Ship arrest

International conventions

Which international convention regarding the arrest of ships is in force in your jurisdiction?

The International Convention Relating to the Arrest of Sea-Going Ships 1952 (Brussels Convention) applies in Angola.


In respect of what claims can a vessel be arrested? In what circumstances may associated ships be arrested? Can a bareboat (demise) chartered vessel be arrested for a claim against the bareboat charterer? Can a time-chartered vessel be arrested for a claim against a time-charterer?

Under the Brussels Convention, any person alleging to have a maritime claim is entitled to seek the arrest of a vessel. A ‘maritime claim’ is deemed to be a claim that arises out of one or more of the situations foreseen in article 1.1 of the 1952 Convention.

A claimant may seek the arrest of either the vessel in respect of which the maritime claim arose, or any other associated vessel as long as both vessels are owned by the same person(s). Associated ships may not be arrested in situations foreseen in article 1.1, (o), (p) or (q) of the Brussels Convention.

Pursuant to paragraph (4) of article 3 of the Brussels Convention, in the case of a claim against a bareboat charterer, the claimant may seek the arrest of the bareboat (demise) chartered vessel or any other vessel in the ownership of the bareboat charterer, as the charterer and not the registered owner is liable in respect of such maritime claim relating to that vessel. However, no other vessel of the ownership of the registered owner may be arrested in respect of such maritime claim. The above-mentioned legal regime also applies to any case where a person other than the registered owner of a ship is liable in respect of a maritime claim relating to that ship.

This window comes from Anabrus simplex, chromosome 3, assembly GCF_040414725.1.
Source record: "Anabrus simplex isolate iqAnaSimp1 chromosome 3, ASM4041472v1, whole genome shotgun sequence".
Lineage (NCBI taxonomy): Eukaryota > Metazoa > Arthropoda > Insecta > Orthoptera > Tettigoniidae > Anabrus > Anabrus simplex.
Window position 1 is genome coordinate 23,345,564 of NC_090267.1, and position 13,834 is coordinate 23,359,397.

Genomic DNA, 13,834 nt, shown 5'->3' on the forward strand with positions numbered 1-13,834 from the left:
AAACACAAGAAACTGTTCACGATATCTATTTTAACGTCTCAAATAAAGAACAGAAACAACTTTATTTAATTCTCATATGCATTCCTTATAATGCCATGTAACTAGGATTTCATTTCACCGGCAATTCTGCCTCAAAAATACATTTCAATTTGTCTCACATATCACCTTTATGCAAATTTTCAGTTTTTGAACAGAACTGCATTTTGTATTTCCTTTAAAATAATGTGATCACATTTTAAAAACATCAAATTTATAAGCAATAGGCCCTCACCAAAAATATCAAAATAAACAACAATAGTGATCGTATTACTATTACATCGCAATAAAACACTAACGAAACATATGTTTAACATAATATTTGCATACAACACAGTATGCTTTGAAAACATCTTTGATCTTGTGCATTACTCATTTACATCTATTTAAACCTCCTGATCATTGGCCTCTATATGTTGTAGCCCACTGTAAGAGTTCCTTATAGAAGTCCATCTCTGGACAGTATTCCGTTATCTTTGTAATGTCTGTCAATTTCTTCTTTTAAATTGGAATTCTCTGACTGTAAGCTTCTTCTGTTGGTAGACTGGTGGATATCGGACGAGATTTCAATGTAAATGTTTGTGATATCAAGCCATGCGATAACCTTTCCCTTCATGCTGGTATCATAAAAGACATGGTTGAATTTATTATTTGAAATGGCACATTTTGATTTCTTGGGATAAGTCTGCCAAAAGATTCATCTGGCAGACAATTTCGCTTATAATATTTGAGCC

Maritime liens

Does your country recognise the concept of maritime liens and, if so, what claims give rise to maritime liens?

Yes; it is understood that the 1926 International Convention for the Unification of Certain Rules Relating to Maritime Liens and Mortgages (the 1926 Convention) is applicable in Angola. To that extent, in addition to those listed in the 1926 Convention, article 578 of the Commercial Code specifies the following categories of claims affording a maritime lien:

  1. court costs incurred in the common interest of the creditors;
  2. remuneration for salvage;
  3. pilotage and towage expenses;
  4. tonnage, lights, anchorage, public health and other harbour dues;
  5. expenses made in connection with a vessel’s maintenance and storage of her appurtenances;
  6. master and crew wages;
  7. costs incurred in connection with the repair of the vessel, her appurtenances and equipment;
  8. reimbursement of the price of the cargo that the master was forced to sell;
  9. insurance premiums;
  10. any unpaid portion of the price due in connection with the purchase of a vessel;
  11. costs incurred in connection with the repair of the vessel, her appurtenances and equipment accruing during the past three years;
  12. unpaid amounts arising from shipbuilding contracts;
  13. outstanding insurance premiums over the vessel, if insurance coverage was taken in total, or over the covered part of her appurtenances, not mentioned in (11); and
  14. sums due to shippers in respect of loss or damage to cargo.


Claims mentioned in (1) to (9) refer to those incurred in the last voyage and as a cause of it.

Wrongful arrest

What is the test for wrongful arrest?